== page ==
A good dunking at Learning Technologies 2015

This post is no longer as current as I had first hoped it would be. Time has the better of me in recent weeks and my editorial attention was elsewhere. So…not quite ‘now’ perhaps but still relevant I believe.

The ‘next big thing’ is a typical theme of most conferences. Technology conferences, rightly, spend a great deal of energy on the the quest for the new revolution. In the Learning Technologies proceedings, mobile and social have been the next big thing for a few years now, in our endless future.

About time for a new new thing then.

In answer to this need, onto the stage comes the always valuable Donald Clark. Every movement needs a sceptical challenge and Donald plays this role very well. He shines a clear light of common sense and deep experience into the murkier corners of accepted eLearning practice and doctrine, never losing sight of the practical realities of most organisations and those who work in them. To me however, this presentation cast Donald in a different role (to me at least). That of evangelist.

So much conference time and exhibition floor space is invested in the quest for engagement or its even more elusive cousin, immersion. The offers of a simple route to a truly engaging and immersive learning experience are manifold. They rarely deliver, I suspect.

The odds are stacked against immersion in the eLearning world. The LMS is a poor place to begin your swim and yet is so often where we would have people jump in. The subject matter does not often lend itself to engagement either. It is infrequently the subject of genuine choice or presented and delivered in a preferred mode or package. Engaging content (or its attempt) has, in many ways, become a means of distracting learners from the poverty of the overall experience. Brilliant tools for doing, less so for dunking.

So, when Donald began enthusiastically painting his picture of immersive learning experiences I was somewhat sceptical and suspicious myself. This changed quickly though as real examples were brought to life during the talk. Each were consumer grade experiences, becoming more obvious, familiar and available in many real world cases. The acquisition of Occulus Rift by Facebook was a distant signal of the potential which is now coming to life. Similarly, the Microsoft HoloLens brings real life applications into the consumer market. These technologies are now being marketed as tools for us to play, explore and learn with. Mark Zuckerberg chose education as a potential use of VR some time ago as their deal was announced. I should have paid closer attention then.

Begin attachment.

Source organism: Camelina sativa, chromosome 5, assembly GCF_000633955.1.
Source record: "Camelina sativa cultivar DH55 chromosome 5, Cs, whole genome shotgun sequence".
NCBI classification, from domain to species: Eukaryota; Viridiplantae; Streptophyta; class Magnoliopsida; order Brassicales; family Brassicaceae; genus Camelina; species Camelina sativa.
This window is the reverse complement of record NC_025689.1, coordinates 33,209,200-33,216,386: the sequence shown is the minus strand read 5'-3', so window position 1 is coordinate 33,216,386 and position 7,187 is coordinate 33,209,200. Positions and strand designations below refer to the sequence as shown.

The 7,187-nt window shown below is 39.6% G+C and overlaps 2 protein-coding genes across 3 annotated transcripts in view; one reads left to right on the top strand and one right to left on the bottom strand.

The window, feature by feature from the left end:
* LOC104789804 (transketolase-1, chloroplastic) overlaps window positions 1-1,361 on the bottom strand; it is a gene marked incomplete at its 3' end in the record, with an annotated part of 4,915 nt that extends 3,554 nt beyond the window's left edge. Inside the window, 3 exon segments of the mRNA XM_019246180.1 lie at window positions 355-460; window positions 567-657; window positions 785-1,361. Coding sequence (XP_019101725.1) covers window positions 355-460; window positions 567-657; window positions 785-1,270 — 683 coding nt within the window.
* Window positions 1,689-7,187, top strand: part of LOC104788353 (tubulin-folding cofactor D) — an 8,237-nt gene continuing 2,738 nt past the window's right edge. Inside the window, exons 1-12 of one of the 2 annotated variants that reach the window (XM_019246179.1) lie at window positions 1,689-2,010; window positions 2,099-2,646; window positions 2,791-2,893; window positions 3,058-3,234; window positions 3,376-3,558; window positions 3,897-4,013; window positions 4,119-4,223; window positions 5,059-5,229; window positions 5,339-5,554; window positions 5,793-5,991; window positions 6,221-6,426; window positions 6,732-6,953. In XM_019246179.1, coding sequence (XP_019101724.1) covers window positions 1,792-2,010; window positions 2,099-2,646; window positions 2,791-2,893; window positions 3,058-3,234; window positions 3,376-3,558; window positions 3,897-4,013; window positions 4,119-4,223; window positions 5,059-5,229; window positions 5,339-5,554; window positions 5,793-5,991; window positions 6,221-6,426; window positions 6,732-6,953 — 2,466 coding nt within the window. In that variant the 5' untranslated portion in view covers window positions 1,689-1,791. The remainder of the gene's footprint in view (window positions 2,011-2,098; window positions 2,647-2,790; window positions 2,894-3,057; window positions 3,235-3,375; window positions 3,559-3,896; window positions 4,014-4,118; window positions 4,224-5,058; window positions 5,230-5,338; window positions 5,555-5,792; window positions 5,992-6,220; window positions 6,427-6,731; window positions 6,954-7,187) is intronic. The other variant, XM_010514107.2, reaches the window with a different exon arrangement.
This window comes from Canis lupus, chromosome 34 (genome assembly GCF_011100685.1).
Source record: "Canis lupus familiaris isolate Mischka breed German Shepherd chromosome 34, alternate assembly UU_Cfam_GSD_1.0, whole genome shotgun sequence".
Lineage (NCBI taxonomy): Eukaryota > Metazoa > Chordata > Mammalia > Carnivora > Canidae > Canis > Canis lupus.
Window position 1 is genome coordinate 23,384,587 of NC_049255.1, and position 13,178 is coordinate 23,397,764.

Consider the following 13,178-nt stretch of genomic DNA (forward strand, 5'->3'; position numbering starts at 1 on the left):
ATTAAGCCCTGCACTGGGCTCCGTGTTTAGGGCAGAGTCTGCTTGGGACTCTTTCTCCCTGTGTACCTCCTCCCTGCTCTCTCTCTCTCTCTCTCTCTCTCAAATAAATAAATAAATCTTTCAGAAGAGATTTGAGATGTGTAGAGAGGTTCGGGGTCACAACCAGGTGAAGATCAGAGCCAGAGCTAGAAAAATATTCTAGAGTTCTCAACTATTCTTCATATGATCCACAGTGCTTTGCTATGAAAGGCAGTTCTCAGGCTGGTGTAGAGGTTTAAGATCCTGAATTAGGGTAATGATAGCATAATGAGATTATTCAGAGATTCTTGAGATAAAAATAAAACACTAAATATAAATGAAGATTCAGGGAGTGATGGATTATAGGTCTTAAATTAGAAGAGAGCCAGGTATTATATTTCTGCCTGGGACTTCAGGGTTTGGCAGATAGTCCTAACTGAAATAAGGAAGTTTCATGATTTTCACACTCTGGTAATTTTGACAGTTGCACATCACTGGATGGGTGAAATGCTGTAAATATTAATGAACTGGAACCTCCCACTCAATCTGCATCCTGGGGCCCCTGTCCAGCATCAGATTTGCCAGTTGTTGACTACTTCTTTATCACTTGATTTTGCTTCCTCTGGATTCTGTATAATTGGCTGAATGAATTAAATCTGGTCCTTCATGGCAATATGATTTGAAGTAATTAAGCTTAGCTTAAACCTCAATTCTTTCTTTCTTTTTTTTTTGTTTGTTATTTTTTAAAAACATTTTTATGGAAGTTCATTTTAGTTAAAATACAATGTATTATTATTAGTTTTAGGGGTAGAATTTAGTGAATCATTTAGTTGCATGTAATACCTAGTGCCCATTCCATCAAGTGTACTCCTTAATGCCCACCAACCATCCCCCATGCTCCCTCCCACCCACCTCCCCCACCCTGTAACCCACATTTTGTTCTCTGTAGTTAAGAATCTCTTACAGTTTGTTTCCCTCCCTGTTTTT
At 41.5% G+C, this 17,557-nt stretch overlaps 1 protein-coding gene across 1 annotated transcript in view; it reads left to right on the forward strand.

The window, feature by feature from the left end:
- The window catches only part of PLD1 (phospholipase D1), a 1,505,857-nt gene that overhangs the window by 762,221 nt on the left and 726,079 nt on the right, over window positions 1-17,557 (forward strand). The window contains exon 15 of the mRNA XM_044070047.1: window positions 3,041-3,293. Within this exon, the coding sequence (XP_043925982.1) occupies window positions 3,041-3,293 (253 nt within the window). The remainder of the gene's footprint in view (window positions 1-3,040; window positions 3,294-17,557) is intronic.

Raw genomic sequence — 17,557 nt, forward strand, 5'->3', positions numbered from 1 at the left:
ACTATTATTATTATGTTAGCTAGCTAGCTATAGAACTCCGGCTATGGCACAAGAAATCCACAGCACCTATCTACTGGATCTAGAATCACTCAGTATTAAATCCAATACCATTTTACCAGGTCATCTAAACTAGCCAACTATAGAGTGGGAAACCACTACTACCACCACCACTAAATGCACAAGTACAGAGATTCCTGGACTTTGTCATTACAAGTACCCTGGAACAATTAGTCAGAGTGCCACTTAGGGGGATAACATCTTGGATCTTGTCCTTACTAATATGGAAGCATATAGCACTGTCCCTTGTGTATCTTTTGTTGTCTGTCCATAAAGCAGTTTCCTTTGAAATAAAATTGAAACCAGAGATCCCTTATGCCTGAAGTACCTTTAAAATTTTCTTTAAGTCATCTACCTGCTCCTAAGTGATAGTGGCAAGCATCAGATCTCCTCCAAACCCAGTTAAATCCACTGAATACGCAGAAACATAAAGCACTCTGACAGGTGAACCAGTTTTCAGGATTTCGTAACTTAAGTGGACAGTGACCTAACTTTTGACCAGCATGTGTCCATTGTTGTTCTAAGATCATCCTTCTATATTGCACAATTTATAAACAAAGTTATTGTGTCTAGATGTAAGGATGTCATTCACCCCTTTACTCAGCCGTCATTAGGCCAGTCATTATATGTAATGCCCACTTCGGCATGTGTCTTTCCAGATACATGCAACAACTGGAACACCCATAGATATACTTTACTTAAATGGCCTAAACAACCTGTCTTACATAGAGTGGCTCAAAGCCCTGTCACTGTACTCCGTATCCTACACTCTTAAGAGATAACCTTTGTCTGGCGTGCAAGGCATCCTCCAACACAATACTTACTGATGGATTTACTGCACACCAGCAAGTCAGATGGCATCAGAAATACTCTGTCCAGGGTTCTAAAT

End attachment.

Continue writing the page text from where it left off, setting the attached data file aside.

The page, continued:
What is different about this new big thing is, I think, a tangible delivery against the real learning outcomes we are all so interested in. Users are clearly engaged and properly so. They can be emotionally and viscerally connected to the world they are participating in. Experiences are memorable in a way a screen struggles to match (at least whilst novelty is still a factor). Crucially a safe space to fail and practice is at hand. A rehearsal space to try and try again without breaking anything or risking the humiliation of getting things wrong. Applications of these tools quickly spring to mind across so many topics and skills.

So, I find myself to be an enthusiast, looking forward to these technologies and seeing how we might use them in a learning context.  No, they won’t substitute everything (no one thing ever does). There is much to learn about how best to apply them and many mistakes to make along the way. The skills required to make them work are, I suspect, very rare in the L&D world. I will not be taking my eye off the ‘find things out and get things done’ approach quite yet. That is the real current value and is hard enough to get right, even with familiar tools.

I am keen to have a go at this new stuff though.